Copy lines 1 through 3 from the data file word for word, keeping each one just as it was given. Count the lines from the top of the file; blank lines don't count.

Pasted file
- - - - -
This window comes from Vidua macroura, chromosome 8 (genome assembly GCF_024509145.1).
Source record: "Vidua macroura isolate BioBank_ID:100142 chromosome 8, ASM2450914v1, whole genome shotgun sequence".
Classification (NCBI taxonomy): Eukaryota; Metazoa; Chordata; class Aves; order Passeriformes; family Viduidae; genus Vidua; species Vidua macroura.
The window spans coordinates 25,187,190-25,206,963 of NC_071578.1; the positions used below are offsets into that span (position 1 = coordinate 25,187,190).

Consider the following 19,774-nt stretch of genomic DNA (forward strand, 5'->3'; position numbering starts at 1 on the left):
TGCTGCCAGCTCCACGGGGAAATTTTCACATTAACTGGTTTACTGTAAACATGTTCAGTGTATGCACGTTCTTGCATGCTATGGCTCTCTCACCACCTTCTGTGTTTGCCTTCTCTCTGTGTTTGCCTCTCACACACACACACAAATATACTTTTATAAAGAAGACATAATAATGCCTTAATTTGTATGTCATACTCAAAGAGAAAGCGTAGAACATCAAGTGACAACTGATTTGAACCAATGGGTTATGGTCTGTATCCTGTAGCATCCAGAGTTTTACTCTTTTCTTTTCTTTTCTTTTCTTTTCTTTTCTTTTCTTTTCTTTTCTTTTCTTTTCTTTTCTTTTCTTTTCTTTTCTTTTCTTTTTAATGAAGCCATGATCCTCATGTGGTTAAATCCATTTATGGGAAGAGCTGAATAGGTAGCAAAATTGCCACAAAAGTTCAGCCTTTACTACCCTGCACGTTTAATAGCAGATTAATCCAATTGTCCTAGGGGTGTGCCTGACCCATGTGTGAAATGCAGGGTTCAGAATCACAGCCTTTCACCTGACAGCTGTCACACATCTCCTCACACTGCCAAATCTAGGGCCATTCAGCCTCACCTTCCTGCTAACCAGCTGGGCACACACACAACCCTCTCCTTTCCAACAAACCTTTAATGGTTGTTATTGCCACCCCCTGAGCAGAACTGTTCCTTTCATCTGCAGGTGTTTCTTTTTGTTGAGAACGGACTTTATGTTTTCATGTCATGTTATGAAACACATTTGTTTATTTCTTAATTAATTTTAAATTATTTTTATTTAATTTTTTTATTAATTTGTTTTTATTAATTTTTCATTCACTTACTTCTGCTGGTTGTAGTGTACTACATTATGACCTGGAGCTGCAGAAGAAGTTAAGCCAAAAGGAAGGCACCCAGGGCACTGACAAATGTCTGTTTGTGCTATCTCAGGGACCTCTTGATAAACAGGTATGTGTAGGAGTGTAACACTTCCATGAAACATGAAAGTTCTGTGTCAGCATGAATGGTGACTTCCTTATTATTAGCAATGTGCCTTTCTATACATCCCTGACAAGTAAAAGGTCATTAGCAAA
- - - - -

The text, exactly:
This window comes from Vidua macroura, chromosome 8 (genome assembly GCF_024509145.1).
Source record: "Vidua macroura isolate BioBank_ID:100142 chromosome 8, ASM2450914v1, whole genome shotgun sequence".
Classification (NCBI taxonomy): Eukaryota; Metazoa; Chordata; class Aves; order Passeriformes; family Viduidae; genus Vidua; species Vidua macroura.